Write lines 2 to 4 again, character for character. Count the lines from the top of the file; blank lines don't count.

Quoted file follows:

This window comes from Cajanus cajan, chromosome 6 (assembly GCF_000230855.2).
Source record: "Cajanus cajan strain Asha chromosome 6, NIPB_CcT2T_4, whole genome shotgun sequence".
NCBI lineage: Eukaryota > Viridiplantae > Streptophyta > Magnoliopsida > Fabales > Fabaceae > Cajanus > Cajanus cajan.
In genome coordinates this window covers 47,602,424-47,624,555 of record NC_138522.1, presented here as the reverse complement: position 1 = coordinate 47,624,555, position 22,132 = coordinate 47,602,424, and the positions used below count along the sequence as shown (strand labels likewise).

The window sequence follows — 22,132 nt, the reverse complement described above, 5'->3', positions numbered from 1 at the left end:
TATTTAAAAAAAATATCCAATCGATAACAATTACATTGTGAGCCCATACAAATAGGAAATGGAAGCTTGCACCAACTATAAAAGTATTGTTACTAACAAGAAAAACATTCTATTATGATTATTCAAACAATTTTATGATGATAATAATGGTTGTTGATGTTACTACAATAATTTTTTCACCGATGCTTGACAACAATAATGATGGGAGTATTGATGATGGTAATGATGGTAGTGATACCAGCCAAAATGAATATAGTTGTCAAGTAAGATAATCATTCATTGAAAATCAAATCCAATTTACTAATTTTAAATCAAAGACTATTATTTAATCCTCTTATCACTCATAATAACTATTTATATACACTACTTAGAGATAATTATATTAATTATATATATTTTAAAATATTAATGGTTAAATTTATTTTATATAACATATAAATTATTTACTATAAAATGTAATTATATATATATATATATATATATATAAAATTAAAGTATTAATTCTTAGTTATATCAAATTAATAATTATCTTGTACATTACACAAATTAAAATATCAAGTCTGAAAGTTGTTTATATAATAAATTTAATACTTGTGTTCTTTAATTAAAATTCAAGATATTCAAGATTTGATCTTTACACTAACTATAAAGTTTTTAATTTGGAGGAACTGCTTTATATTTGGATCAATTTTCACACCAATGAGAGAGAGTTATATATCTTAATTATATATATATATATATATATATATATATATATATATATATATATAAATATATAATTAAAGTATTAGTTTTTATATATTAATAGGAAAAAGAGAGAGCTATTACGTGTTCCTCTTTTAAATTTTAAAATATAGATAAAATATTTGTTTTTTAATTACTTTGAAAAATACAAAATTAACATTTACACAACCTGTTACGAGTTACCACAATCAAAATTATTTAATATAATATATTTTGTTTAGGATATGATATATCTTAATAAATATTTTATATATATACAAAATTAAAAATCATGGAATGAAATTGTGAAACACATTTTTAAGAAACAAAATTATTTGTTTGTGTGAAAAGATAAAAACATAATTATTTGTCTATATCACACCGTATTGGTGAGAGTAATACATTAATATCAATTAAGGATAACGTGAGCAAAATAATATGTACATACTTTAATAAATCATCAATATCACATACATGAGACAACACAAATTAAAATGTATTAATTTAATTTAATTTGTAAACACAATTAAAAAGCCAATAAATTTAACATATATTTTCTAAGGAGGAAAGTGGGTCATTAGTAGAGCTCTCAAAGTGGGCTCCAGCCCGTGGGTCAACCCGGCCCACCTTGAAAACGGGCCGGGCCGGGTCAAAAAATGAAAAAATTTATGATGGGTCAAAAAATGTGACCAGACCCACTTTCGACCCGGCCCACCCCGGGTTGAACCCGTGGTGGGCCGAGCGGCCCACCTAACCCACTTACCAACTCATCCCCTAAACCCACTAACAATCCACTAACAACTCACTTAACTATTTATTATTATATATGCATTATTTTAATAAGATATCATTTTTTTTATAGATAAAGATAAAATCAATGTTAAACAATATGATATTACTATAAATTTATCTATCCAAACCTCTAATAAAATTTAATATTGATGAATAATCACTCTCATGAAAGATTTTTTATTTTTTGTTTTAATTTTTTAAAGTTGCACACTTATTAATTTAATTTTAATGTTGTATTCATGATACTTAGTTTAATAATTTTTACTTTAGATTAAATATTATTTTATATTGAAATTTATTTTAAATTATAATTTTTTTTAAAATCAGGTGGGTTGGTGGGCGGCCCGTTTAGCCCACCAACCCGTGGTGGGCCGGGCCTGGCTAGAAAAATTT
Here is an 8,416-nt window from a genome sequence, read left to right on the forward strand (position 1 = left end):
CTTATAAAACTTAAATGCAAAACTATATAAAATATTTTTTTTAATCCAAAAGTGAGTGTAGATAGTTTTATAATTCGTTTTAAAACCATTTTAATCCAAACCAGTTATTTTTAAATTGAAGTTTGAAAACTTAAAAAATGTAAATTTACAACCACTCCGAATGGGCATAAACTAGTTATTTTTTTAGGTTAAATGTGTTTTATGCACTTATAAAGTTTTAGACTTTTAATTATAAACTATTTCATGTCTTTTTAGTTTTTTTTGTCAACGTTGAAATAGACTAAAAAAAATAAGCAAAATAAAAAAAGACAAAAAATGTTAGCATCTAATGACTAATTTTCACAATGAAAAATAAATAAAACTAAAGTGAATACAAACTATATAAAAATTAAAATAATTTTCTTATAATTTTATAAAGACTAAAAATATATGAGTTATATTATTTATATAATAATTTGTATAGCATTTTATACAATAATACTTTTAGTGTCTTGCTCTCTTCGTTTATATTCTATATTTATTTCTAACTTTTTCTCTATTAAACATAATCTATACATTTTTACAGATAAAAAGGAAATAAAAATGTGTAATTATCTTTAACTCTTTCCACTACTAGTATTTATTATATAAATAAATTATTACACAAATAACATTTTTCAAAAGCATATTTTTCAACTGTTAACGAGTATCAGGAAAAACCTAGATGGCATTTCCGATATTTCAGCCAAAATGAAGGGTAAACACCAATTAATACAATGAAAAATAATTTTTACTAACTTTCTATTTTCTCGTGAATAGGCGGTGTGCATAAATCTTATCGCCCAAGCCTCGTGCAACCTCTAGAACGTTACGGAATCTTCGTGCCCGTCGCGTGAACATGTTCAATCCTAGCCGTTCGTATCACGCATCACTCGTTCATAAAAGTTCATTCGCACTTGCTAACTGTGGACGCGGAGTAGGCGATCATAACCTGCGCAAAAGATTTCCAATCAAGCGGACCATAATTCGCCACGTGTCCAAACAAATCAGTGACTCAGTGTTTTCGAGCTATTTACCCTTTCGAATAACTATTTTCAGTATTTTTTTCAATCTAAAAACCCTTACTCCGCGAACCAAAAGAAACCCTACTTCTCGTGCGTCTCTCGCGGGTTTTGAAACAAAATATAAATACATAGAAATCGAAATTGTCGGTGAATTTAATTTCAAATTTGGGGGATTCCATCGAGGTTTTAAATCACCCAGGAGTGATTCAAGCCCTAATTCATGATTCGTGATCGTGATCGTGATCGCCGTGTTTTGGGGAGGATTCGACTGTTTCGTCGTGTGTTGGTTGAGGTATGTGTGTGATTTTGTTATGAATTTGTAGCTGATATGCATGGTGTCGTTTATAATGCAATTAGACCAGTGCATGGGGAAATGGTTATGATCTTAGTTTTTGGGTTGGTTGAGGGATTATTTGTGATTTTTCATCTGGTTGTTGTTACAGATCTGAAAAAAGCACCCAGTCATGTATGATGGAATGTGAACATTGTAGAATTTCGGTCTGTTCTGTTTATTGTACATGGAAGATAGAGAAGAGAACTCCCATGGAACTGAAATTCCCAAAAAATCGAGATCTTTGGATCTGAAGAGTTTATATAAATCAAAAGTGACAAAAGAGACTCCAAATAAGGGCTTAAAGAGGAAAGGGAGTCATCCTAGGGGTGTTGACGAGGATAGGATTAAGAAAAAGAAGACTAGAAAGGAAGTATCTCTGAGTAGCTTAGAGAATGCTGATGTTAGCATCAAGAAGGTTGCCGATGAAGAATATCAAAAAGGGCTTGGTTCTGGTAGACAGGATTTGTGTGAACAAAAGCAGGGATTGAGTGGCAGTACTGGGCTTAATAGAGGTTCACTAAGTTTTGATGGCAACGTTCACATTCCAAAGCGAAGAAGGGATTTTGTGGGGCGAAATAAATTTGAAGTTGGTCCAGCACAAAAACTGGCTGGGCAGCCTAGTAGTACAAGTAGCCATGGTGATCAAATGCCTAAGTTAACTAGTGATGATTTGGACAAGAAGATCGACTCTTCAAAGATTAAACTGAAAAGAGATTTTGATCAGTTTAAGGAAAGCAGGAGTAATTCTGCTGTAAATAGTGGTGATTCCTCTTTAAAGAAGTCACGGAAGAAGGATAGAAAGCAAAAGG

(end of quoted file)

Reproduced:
Source record: "Cajanus cajan strain Asha chromosome 6, NIPB_CcT2T_4, whole genome shotgun sequence".
NCBI lineage: Eukaryota > Viridiplantae > Streptophyta > Magnoliopsida > Fabales > Fabaceae > Cajanus > Cajanus cajan.
In genome coordinates this window covers 47,602,424-47,624,555 of record NC_138522.1, presented here as the reverse complement: position 1 = coordinate 47,624,555, position 22,132 = coordinate 47,602,424, and the positions used below count along the sequence as shown (strand labels likewise).